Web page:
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Gaddafi Dead: Libya Prime Minister Confirms Killing (PHOTO)

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  • Former Libyan leader Muammar Gaddafi is seen in Sirte in this still image taken from video footage on Oct. 20, 2011.
    (Photo: Reuters/Courtesy Al Jazeera TV)
    Former Libyan leader Muammar Gaddafi is seen in Sirte in this still image taken from video footage on Oct. 20, 2011.
By Emma Koonse, Christian Post Reporter
October 20, 2011|4:07 pm

Moammar Gaddafi’s death has been confirmed by Libya’s prime minister as Sirte was overrun by rebels on Thursday.

The former Libyan leader was killed while thousands of Gaddafi revolutionary fighters overran his loyalist stronghold in a 90-minute siege.

“We have been waiting for this moment for a long time,” said Prime Minister Mahmoud Jibril during a news conference in Tripolo, Libya. “Moammar Gaddafi has been killed.”

Confirmation came after many conflicting reports about the attack in Sirte, which served as Gaddafi’s last refuge about 280 miles east of Tripoli. At first, it was unknown whether the 69-year-old autocrat was killed by a NATO airstrike or by Libyan revolutionaries who caught him trying to flee the city.

According to Libyan Information Minister Mahmoud Shammam, Gaddafi was riding in a convoy when it came under fire, and news reports indicated that he had been captured or wounded.

The Libyan television station Al-Ahrar reported on Thursday that revolutionary fighters had finally seized Sirte and in the process captured the long sought after Gaddafi.

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Gaddafi was wanted by the International Criminal Court in The Hague, Netherlands, for crimes against humanity. It was believed that after rebels captured Tripoli and were unable to find Gaddafi there, that he was hiding in his hometown of Sirte.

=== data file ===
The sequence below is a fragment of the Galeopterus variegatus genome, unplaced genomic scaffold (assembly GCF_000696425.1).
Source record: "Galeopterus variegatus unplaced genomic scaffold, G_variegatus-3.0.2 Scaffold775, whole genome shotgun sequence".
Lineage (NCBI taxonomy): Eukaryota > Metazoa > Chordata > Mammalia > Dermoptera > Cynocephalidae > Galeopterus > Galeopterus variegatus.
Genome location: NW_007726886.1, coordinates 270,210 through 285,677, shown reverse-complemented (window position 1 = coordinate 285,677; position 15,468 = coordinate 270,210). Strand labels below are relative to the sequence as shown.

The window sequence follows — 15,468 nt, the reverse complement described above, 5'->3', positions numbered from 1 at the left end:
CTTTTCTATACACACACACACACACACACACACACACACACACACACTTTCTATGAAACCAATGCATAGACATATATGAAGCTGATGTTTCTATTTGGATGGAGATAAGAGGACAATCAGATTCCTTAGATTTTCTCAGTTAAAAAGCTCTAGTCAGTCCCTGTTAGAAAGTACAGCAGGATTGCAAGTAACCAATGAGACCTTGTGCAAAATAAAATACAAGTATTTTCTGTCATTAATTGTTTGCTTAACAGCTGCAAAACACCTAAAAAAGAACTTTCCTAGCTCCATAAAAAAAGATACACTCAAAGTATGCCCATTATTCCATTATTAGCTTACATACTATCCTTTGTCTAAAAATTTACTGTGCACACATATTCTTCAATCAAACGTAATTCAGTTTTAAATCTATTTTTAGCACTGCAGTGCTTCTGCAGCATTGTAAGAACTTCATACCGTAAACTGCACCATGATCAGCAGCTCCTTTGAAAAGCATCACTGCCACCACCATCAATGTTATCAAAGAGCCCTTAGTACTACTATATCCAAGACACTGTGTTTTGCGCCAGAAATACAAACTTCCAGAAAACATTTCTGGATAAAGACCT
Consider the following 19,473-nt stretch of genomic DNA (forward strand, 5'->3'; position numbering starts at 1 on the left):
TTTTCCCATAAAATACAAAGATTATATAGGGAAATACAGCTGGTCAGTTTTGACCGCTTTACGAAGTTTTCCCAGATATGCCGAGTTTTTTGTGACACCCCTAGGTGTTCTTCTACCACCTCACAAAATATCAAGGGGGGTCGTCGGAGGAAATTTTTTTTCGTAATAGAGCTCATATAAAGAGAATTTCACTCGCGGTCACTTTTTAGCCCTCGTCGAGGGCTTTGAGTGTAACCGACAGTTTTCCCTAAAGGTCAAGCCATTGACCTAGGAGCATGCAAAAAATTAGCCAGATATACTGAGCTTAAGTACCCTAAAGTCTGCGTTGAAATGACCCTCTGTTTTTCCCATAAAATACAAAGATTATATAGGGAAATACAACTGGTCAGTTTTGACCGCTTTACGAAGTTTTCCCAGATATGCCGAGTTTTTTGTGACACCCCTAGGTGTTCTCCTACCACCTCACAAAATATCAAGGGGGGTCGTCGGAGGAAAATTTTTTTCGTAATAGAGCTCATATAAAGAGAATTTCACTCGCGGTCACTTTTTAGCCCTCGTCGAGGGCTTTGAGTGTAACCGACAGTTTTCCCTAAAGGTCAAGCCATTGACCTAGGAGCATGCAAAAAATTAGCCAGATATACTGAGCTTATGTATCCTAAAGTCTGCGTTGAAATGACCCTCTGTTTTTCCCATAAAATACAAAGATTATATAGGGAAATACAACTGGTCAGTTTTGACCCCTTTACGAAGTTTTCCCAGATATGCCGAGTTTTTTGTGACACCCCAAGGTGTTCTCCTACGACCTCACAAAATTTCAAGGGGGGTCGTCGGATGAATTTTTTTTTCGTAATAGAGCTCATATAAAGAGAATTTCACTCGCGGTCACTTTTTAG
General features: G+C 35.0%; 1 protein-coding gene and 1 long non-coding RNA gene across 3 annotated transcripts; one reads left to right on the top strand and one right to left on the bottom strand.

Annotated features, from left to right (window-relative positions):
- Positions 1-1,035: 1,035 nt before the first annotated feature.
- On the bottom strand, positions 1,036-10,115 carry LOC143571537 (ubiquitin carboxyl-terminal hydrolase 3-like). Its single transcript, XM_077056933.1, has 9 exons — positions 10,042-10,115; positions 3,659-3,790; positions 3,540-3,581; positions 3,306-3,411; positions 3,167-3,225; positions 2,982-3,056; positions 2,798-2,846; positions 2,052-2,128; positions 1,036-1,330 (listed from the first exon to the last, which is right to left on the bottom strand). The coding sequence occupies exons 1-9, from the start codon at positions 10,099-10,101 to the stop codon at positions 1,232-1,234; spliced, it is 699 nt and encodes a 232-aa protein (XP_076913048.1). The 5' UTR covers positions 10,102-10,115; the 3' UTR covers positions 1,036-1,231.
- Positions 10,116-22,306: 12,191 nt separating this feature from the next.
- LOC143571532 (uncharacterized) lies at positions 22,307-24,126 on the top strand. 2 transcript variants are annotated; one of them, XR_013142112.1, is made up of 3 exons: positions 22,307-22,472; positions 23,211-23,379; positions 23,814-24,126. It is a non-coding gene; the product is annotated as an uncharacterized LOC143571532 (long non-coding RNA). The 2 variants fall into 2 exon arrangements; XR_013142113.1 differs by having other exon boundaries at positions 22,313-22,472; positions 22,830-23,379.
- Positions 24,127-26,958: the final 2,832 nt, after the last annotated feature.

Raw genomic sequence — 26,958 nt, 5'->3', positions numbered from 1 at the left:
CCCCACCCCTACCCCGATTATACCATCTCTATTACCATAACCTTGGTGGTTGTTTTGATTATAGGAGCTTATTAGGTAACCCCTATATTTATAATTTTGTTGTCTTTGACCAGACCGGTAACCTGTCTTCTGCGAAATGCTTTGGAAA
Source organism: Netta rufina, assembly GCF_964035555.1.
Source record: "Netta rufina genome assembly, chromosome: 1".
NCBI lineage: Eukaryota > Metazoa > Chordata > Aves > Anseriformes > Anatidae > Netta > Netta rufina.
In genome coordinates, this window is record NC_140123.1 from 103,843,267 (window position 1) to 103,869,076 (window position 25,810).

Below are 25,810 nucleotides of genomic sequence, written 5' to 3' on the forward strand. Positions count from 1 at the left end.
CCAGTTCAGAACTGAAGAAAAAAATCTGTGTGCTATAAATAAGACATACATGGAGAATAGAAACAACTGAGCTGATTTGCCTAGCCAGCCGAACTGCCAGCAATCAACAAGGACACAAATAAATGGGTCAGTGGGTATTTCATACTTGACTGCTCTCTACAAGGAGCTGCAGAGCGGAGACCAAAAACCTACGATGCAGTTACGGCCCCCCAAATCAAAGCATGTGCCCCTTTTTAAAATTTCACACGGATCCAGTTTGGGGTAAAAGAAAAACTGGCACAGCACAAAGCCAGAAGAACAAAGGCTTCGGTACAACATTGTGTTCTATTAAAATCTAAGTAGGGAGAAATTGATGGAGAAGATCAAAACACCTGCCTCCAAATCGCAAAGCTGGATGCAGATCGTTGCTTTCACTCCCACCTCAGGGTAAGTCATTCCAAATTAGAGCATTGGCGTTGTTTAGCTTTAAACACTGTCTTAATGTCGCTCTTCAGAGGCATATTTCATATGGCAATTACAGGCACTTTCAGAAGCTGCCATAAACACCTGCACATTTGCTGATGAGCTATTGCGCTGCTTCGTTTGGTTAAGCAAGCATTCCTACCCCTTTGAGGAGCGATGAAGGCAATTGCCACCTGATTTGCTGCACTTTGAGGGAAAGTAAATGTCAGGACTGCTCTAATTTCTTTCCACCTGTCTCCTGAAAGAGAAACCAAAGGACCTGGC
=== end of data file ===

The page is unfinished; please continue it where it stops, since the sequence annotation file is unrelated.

Furthermore, a National Transitional Council official, Abdel Majid Mledgta, told Reuters that the former leader was captured and wounded in both legs early Thursday morning.

The official said, “He was also hit in his head. There was a lot of firing against his group and he died.”

A picture taken on a cell phone has been released by the AFP where the dead body resembles the former ruler.

Enthusiastic celebrations have ensued in the nation after the victory in an eight-month long war backed by NATO. The streets of Tripoli are filled with horns blaring and celebratory gun shots into the air.

Also, Abdallah Naker, the head of the Tripoli Revolutionary Council, has announced that Gaddafi's son Mutassim Gaddafi was captured on Wednesday in Sirte.

National Transitional Council members confirmed that Mutassim was captured in an uninjured but exhausted state.

NTC members also told the news agency that Gaddafi’s son would be taken to Benghazi, Libya, where he will be held for questioning at the Boatneh military camp.

It appears as though the NTC also now controls 80 percent of Sirte, one of the remaining pro-Gaddafi strongholds. If the capture of Mutassim proves to be true, analysts argue that it would be a major breakthrough for the NTC.

Anti-Gaddafi forces previously reported captures of Gaddafi family members that ultimately proved to be false.

During the major fighting between rebel forces and pro-Gaddafi loyalists, Mutassim kept out of the public eye, although he was reported to have been involved with efforts to put down the growing rebellion that eventually ousted his father.

Upon the announcement of the capture, crowds of people erupted in celebrations throughout the old city of Sirte waving Libya’s new flag and shouting, “God is greatest.” In Tripoli celebratory crowds gathered as fireworks lit up the sky.

A demonstrator told Reuters, “We got the little one, now we want the big one.”

The demonstrator was referring to the confirmed-dead Muammar Gaddafi.

His wife, daughter and two of his sons escaped to Algeria in August. Another son, Saadi, took refuge in Niger.

Libya’s new rulers continue to fight pro-Gaddafi loyalists in Gaddafi’s hometown of Sirte, and Mutassim was reportedly captured following a four-hour firefight in the city when he was trying to escape the chaos in a car with an unnamed family.

National Transitional Council members confirmed to Reuters that Mutassim was captured in an uninjured but exhausted state.

NTC members also told the news agency that Gaddafi’s son would be taken to Benghazi, Libya, where he will be held for questioning at the Boatneh military camp.

 

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